Producing in Spain can be more competitively priced than in its European neighbours. “The quality is at a similar level to Portugal and Italy,” says Maguire. “But the prices are slightly lower because Spanish manufacturers are taxed less and their gas prices are lower.” Within the industry, the region is also growing a reputation for its expertise in producing some of the best leather sandals and summer shoes. “It’s really strong in fabric footwear too, because all the good fabric suppliers are based close to Alicante,” says Maguire.
One new player in the fabric-footwear game is Mallorca-based brand Yuccs, which produces its signature trainers from natural, breathable merino wool and bamboo fabric. The footwear is manufactured in the southern Spanish city of Albacete as well as Elche, where the brand announced earlier this year that it would be doubling its 150-strong workforce.
“Elche is a place that has always been famous for its shoemaking tradition,” says ceo Pablo Mas, who founded Yuccs in 2018. “It has great professionals and artisans. We were looking for the best place to make our shoes and this was it.” For Mas, there are also plenty of other benefits to not sending manufacturing abroad. “Making our shoes in Spain means that we can control all processes, with the guarantee that they respect the environment and people,” he says. “For us, the workers behind every pair of our shoes are very important and here we can guarantee proper labour conditions for them.”
Another Spanish brand that is choosing to manufacture its designs in the region is Barcelona’s Hereu. It was founded in 2014 by José Bartolomé and Albert Escribano, who met working in the footwear and accessories department of Zara’s parent company, Inditex. Hereu is known for its chunky loafers and woven leather handbags, and has collaborated on shoe collections with Studio Nicholson and Cecilie Bahnsen.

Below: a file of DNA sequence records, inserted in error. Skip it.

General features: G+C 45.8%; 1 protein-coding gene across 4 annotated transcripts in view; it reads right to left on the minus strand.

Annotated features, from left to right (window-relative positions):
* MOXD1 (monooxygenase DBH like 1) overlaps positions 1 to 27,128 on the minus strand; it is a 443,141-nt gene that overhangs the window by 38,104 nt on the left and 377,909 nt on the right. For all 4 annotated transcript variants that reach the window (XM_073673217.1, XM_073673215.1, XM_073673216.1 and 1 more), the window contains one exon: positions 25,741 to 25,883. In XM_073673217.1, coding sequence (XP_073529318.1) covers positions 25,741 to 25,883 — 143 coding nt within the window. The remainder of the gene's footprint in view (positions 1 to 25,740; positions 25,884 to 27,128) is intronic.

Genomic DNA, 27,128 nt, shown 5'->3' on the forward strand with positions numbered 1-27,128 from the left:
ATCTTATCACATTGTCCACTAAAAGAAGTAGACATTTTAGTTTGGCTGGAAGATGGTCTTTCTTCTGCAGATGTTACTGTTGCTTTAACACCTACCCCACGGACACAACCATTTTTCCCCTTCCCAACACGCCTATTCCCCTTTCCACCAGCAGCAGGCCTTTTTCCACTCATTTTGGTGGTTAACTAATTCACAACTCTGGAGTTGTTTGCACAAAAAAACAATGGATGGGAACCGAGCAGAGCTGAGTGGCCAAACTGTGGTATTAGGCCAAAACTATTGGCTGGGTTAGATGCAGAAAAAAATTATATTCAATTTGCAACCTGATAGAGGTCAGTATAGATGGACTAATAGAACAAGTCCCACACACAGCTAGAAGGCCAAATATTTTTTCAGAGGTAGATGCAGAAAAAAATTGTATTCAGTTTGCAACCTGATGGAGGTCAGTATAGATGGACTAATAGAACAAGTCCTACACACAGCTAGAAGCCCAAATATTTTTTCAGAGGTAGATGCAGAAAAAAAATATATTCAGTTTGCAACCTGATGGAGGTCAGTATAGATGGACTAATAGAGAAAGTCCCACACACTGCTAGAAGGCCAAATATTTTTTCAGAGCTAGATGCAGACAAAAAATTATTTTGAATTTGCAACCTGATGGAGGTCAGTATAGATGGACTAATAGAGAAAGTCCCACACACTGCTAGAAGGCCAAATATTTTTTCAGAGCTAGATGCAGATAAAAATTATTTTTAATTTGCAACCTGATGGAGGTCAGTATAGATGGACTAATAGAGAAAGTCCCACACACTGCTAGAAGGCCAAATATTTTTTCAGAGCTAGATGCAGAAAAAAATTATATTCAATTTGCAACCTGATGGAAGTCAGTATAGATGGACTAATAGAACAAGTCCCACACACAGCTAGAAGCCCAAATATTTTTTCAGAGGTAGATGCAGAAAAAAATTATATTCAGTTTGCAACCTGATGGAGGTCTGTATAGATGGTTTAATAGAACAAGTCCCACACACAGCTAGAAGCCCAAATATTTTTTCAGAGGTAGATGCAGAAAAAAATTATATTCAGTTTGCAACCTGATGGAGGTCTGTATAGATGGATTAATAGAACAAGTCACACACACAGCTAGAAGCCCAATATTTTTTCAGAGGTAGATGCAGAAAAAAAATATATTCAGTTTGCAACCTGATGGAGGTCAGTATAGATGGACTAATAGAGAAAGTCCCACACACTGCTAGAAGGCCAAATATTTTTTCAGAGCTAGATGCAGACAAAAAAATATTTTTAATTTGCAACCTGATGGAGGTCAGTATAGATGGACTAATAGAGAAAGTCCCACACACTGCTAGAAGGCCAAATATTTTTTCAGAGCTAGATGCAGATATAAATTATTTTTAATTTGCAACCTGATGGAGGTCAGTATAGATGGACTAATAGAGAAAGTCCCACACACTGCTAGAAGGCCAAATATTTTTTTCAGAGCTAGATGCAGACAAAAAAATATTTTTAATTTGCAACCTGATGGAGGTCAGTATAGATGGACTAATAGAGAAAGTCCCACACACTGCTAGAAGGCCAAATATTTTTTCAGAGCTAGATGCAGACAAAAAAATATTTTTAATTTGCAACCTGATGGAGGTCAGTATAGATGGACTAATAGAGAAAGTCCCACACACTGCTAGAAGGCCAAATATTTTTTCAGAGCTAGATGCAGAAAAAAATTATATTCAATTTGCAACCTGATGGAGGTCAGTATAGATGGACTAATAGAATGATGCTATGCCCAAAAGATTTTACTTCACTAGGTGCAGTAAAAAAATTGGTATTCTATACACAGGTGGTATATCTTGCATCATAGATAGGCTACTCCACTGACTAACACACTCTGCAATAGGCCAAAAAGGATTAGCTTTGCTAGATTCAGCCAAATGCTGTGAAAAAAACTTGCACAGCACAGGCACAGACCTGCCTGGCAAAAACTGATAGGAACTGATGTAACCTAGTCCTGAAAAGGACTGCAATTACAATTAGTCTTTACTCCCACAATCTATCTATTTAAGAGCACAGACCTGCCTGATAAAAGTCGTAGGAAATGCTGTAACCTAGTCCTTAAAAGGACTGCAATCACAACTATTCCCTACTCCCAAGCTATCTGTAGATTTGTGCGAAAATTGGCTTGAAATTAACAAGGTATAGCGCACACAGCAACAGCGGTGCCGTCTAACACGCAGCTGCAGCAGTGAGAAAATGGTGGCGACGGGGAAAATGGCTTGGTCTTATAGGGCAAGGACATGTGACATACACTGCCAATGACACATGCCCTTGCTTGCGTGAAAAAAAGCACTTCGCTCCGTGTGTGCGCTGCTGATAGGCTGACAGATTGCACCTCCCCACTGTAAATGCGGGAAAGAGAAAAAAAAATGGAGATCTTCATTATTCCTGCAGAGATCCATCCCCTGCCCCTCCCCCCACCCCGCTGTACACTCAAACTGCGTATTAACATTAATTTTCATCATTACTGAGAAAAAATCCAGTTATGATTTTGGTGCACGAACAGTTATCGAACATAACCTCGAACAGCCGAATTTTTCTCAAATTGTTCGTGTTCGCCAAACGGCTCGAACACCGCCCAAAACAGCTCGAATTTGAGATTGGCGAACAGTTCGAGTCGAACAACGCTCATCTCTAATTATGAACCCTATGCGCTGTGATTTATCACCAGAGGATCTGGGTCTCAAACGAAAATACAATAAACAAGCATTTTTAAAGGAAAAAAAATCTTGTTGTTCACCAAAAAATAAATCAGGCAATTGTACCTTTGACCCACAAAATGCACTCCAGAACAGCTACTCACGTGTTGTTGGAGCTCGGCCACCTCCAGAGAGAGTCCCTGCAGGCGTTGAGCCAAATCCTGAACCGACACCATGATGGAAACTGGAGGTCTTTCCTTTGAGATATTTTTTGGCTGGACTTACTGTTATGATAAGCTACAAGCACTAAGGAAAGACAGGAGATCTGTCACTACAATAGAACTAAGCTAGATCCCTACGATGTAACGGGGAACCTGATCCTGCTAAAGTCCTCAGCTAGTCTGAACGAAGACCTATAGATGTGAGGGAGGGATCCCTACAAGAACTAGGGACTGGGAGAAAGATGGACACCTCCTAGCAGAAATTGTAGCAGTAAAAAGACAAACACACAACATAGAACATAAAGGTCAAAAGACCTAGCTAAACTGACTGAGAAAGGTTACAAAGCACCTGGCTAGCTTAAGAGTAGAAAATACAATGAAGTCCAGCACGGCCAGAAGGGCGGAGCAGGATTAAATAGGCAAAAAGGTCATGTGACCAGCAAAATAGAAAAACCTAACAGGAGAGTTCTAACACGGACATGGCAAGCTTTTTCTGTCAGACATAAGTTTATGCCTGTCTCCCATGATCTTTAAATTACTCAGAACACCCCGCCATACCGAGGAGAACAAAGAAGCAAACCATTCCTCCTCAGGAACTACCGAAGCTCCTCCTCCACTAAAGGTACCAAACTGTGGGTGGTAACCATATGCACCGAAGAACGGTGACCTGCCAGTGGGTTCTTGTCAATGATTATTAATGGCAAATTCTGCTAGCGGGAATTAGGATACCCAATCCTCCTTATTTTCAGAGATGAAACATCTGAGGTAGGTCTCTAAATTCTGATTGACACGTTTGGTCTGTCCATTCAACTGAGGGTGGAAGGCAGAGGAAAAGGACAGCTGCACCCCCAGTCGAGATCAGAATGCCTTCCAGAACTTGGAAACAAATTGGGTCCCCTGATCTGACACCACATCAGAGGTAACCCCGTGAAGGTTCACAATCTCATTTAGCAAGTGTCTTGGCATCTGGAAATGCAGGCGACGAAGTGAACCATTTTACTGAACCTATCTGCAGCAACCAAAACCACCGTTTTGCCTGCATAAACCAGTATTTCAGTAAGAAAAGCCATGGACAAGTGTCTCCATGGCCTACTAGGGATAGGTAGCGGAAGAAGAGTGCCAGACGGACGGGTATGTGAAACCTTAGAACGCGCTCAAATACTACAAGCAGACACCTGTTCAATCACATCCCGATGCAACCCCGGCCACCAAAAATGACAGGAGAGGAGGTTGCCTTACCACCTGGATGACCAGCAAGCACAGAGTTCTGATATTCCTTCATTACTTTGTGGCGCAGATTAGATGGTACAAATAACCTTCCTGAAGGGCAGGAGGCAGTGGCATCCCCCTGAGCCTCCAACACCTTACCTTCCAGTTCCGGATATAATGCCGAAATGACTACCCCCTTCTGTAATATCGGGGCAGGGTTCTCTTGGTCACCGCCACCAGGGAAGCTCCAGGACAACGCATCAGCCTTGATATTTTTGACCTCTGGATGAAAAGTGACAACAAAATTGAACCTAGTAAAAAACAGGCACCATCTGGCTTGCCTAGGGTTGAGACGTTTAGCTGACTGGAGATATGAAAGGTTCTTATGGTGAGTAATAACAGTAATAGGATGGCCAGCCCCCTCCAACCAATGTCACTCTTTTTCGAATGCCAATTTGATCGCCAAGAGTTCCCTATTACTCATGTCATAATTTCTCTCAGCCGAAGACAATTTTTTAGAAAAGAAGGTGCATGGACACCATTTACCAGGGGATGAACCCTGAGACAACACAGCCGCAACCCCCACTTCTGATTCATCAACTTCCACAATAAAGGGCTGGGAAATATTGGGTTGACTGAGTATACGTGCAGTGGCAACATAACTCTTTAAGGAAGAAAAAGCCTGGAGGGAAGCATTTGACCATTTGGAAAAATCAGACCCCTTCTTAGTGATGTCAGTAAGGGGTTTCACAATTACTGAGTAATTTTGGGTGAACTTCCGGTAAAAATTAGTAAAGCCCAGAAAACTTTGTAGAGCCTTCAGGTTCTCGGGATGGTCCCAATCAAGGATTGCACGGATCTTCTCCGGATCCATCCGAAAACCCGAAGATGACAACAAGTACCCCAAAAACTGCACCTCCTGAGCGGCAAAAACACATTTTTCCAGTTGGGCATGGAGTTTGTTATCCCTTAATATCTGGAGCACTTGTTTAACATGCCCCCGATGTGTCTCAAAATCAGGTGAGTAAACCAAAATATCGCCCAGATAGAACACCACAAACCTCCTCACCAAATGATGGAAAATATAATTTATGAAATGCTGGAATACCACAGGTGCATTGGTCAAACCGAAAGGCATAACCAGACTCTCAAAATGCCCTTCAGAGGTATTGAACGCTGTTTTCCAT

“Our first styles were reinterpretations of traditional footwear from the Balearic islands and everything evolved from there,” says Bartolomé. When it comes to creating new designs, it’s often a collaborative process with the factory that’s producing them. “We don’t just come up with a new design from thin air,” says Bartolomé. “We search for factories specialising in a particular craft or technique.” This way of working, claims Escribano, can also be rewarding for the factories. “We help them push the boundaries a bit and create something more contemporary,” he adds.
A short drive up the Vinalopó valley from Elche, through rugged landscapes that could be mistaken for Nevada if it weren’t for a smattering of ancient Moorish castles, is the small town of Sax. It’s here that Hereu’s accessories are manufactured by hand, at a small factory called Luxury Bag. Running the company is Juan Manuel González Chico, whose father founded leather goods company Luboslax, now under the Luxury Bag umbrella, in the mid-1990s. “We have eight different clients, from Europe and Asia,” he says. “Hereu is our main client and we’ve been by their side for the past three years.”
A team of about 55 artisans, mostly women, clad in blue overalls, are carefully assembling Hereu’s new winter collection. Components are cut with care from large swathes of soft brown leather at the far end of the workshop before being passed down from bench to bench for all necessary stitching, weaving and finishing. “Our speciality is edge painting,” says González Chico, motioning proudly to a woman with a thin brush delicately applying paint to conceal the join of two leather strips. “We’re a pioneer in this finishing technique.”
While the demand from clients from around the world continues to grow, González Chico says that the economy of the region will only remain robust if the new generation commits to learning the art of shoe-making – and public organisations need to step in and help. “Every day there are fewer qualified craftsmen in the footwear and leather goods sector,” he says. “We need to educate a new generation of workers in the necessary crafting skills. Otherwise, in 15 to 20 years, I believe that all these professions will have been lost in Spain.”